Hard-boiled egg yolk is an ideal food for the first day or so - this has very little dietary value, but will increase the size of the stomach. Newly hatched brine shrimp (Artemia sauna) larvae are also a good food source for young Koi fry. Start feeding the brine shrimp when the Koi are about one week old. After another week or so, the baby Koi will be ready for a mash diet(the powder dust that is left after the manufacturing process of fish food). From this time onwards, feed the koi food of a size that can be taken by the smallest fish in the vat.
You will need to remove accumulated debris and waste frequently during this first feeding stage. A siphon made from aeration tubing is ideal for removing settled and suspended waste from the incubator, and an old toothbrush is useful to clean the outlet screen. You should also add fresh water regularly to the vat to remove nitrates and ammonia. Tap water which contains high concentrations of chlorine, should be aerated before it is added to the vat, to allow the chlorine to evaporate. After three or four weeks, the baby Koi will have grown to 5-l0mm(0.2-0.4in) in length and will be starting to take larger quantities of more generously sized foods.
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If you are not concerned about breeding your Koi, or in their quality, you can simply leave all of your Koi together. Most of the baby Koi will be eaten by the Koi or other pond predators, so only a few lucky ones will survive. Usually only the toughest and worst looking will survive. The badly colored has an advantage because they are less easily spotted (by predators or other Koi) then the good ones.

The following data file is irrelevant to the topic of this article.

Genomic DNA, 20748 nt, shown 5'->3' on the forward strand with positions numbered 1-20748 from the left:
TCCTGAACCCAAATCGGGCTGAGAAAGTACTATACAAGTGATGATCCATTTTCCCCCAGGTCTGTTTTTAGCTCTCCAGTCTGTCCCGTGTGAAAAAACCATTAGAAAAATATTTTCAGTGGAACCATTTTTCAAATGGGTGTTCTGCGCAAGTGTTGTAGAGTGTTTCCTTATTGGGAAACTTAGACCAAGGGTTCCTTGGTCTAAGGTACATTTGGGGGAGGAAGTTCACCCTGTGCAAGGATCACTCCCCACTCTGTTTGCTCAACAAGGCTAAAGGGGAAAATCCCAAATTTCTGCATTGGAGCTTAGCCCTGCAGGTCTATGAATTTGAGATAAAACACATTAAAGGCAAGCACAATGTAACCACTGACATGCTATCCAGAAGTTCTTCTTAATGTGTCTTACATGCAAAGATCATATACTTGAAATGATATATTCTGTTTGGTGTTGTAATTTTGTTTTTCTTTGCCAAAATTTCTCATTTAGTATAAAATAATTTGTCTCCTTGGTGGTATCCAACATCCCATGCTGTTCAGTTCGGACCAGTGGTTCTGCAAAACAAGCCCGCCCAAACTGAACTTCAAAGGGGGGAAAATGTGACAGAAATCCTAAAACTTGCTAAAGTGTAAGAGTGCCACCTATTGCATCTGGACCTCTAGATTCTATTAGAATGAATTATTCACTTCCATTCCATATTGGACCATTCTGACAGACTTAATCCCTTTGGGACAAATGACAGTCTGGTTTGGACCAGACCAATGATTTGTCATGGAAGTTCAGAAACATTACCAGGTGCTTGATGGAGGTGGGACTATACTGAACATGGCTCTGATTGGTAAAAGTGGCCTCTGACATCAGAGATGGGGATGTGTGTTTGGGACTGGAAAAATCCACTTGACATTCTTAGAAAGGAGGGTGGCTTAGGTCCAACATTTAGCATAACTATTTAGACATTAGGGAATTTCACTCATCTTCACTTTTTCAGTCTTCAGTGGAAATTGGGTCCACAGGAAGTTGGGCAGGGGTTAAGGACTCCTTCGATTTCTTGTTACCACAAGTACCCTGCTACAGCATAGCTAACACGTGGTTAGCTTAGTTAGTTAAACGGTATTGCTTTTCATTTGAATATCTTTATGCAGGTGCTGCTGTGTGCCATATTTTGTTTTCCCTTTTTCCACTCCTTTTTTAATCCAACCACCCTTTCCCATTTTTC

A female Koi may shed up to 400,000 eggs during spawning but there will be heavy natural losses due to failure to be fertilized, bacterial attack, embryonic problems causing death before hatching. There are a few thousand fry that will survive. A lot of these will be poorly colored, or deformed, or badly shaped. Koi breeding involves a lot of culling, not a pleasant thought but in the wild nature is not generous either and most of the baby Koi would perish which is why Koi shed so many eggs.
Culling must be ruthless. Do not attempt to raise every fish spawned; you will be setting yourself up for failure. Select by color, removing those fish which are incorrectly marked, or unappealingly marked. The most humane way to cull the fry is to place them in containers of ice cubes. You may find some other fish keepers who could use them as feeder fish, if they have any carnivorous or omnivorous fish, or if you know some one who has a reptile as a pet they may can use them.
You should be able to pick out Showa at about 14-18 days and Ogons at 45-60 days old.
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Foods for baby Koi fall into three categories:
Here is a table of foods to meet the fry's nutritional requirements:
Baby Koi Foods to Have on Hand
Breeding Koi Beginning